Obama seeks to repeal AUMF, cautions against “perpetual” war
Citing the administration’s progress in dismantling core Al Qaeda and the wind-down of the war in Afghanistan, President Barack Obama is pushing Congress to begin phasing out the 2001 Authorization for the Use of Military Force (AUMF), warning lawmakers against “keeping America on a perpetual wartime footing.”
The AUMF, which was overwhelmingly approved by Congress shortly after the terrorist attacks on Sept. 11, 2001, grants the President extensive powers to “use all necessary and appropriate force” against nations, organizations, or persons he determines were involved in the 9/11 attacks and to “prevent any future acts of international terrorism against the United States.”
The AUMF has been used to justify controversial measures such as targeted killing, wiretapping and electronic surveillance, and Section 1021 in the 2012 National Defense Authorization Act which enables the President to order the indefinite military detention – without charge or trial – of U.S. citizens suspected of being “part of or substantially supported Al Qaeda, the Taliban, or associated forces that are engaged in hostilities against the United States or its coalition partners.”
“The AUMF is now nearly 12 years old. The Afghan war is coming to an end. Core al Qaeda is a shell of its former self. Groups like AQAP must be dealt with, but in the years to come, not every collection of thugs that labels themselves al Qaeda will pose a credible threat to the United States. Unless we discipline our thinking, our definitions, our actions, we may be drawn into more wars we don’t need to fight, or continue to grant Presidents unbound powers more suited for traditional armed conflicts between nation states,” said Obama. “The choices we make about war can impact — in sometimes unintended ways — the openness and freedom on which our way of life depends. And that is why I intend to engage Congress about the existing Authorization to Use Military Force, or AUMF, to determine how we can continue to fight terrorism without keeping America on a perpetual wartime footing.”
Obama indicated that he will veto any law that’s designed to expand the AUMF’s mandate.
He pointed out that while the U.S. must continue its “systematic effort” to decimate terrorist organizations, the use of force alone is not going to be enough.
“We cannot use force everywhere that a radical ideology takes root,” said Obama. “And in the absence of a strategy that reduces the wellspring of extremism, a perpetual war — through drones or Special Forces or troop deployments — will prove self-defeating, and alter our country in troubling ways.”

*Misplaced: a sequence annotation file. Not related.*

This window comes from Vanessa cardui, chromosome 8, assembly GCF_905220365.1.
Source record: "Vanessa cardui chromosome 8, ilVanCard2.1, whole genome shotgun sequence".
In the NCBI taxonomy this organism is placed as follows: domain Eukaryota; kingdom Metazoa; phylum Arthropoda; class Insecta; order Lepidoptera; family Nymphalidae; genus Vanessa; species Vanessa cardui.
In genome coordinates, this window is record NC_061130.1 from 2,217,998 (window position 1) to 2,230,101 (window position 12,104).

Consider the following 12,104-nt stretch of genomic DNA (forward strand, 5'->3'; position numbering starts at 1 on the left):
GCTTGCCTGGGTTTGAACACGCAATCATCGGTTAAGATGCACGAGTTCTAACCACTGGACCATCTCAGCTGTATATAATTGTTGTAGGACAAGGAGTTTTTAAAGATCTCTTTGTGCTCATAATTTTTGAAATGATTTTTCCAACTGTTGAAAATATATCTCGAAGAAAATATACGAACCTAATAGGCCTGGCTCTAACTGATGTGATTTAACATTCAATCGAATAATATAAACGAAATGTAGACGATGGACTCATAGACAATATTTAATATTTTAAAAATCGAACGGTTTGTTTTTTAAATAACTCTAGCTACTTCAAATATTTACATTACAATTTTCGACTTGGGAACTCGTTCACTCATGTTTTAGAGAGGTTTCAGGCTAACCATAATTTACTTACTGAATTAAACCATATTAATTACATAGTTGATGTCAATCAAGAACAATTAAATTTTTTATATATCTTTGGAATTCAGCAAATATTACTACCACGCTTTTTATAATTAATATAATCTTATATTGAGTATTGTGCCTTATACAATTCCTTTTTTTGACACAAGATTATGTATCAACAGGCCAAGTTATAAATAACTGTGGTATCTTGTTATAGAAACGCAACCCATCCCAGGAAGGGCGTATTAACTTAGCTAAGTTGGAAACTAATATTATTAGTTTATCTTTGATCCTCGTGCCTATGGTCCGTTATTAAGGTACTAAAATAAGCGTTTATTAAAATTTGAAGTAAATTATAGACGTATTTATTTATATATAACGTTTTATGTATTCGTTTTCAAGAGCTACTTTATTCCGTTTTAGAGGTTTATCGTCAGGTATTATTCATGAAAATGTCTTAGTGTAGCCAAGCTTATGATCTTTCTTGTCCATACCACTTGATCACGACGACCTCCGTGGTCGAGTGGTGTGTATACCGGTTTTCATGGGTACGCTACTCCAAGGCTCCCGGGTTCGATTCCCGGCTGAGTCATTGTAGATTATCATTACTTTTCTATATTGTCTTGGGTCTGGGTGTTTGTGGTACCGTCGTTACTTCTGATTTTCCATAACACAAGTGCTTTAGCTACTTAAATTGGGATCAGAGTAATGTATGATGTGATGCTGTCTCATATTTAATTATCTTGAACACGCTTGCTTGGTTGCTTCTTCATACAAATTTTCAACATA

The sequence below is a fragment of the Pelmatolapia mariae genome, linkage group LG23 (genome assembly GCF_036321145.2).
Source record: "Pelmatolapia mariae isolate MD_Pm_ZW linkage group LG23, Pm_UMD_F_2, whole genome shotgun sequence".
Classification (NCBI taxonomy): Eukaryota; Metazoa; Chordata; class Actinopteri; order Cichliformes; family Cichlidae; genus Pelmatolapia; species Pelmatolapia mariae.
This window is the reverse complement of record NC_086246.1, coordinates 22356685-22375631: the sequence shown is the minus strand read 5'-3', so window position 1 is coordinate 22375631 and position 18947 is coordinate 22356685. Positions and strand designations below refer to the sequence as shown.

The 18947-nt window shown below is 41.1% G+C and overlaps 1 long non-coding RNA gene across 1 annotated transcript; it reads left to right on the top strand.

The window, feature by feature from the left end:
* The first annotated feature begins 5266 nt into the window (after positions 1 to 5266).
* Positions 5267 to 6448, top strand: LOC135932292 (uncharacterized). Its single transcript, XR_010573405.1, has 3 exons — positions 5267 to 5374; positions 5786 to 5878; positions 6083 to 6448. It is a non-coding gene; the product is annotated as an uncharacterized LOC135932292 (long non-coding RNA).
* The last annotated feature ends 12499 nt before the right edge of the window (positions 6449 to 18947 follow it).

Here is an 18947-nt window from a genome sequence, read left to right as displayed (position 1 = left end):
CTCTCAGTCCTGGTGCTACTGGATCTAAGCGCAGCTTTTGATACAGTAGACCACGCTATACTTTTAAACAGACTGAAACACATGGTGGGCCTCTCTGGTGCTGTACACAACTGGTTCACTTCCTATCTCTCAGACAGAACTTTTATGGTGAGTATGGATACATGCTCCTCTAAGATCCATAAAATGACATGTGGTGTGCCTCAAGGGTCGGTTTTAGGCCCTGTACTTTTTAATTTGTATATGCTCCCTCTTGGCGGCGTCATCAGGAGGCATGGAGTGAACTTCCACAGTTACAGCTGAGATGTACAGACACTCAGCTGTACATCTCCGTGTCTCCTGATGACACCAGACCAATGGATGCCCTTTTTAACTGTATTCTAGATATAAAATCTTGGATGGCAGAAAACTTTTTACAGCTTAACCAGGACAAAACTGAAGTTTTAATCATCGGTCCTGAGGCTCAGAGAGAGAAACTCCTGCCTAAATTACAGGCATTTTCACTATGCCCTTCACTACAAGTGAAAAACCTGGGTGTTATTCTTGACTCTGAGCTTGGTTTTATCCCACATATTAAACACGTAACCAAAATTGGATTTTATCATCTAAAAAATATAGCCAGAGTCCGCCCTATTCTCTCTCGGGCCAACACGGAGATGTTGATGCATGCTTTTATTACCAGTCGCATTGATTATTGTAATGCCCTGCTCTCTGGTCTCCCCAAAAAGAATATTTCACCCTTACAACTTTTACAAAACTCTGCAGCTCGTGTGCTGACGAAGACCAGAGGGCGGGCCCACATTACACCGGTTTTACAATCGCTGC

The President said U.S. counter-terrorism strategy must begin to shift towards addressing the “underlying grievances and conflicts that feed extremism”, including “deep-rooted problems like poverty and sectarian hatred”, as well as supporting nascent democracies in countries like Egypt, Tunisia, and Libya.
All of these efforts, he acknowledged, would require “sustained” foreign aid, which accounts for less than 1% of the entire federal budget but has become a popular fiscal punching bag for Democrats and Republicans.
“Foreign assistance cannot be viewed as charity. It is fundamental to our national security. And it’s fundamental to any sensible long-term strategy to battle extremism,” said Obama. “Moreover, foreign assistance is a tiny fraction of what we spend fighting wars that our assistance might ultimately prevent. For what we spent in a month in Iraq at the height of the war, we could be training security forces in Libya, maintaining peace agreements between Israel and its neighbors, feeding the hungry in Yemen, building schools in Pakistan, and creating reservoirs of goodwill that marginalize extremists. That has to be part of our strategy.”
Republican Sen. John McCain said he is against the President’s call to repeal the AUMF, arguing that the U.S. is still in a “long, drawn-out conflict” with Al Qaeda, particularly given the organization’s expansion in North Africa and the Middle East.
“To somehow argue that Al Qaeda is ‘on the run’ comes from a degree of unreality that to me is really incredible. Al Qaeda is on the run – is on expanding all over the Middle East from Mali to Yemen and all places in between,” said McCain. “To somehow think that we can bring the authorization for the use of military force to a complete closure contradicts reality and the facts on the ground. Al Qaeda will be with us for a long time.”
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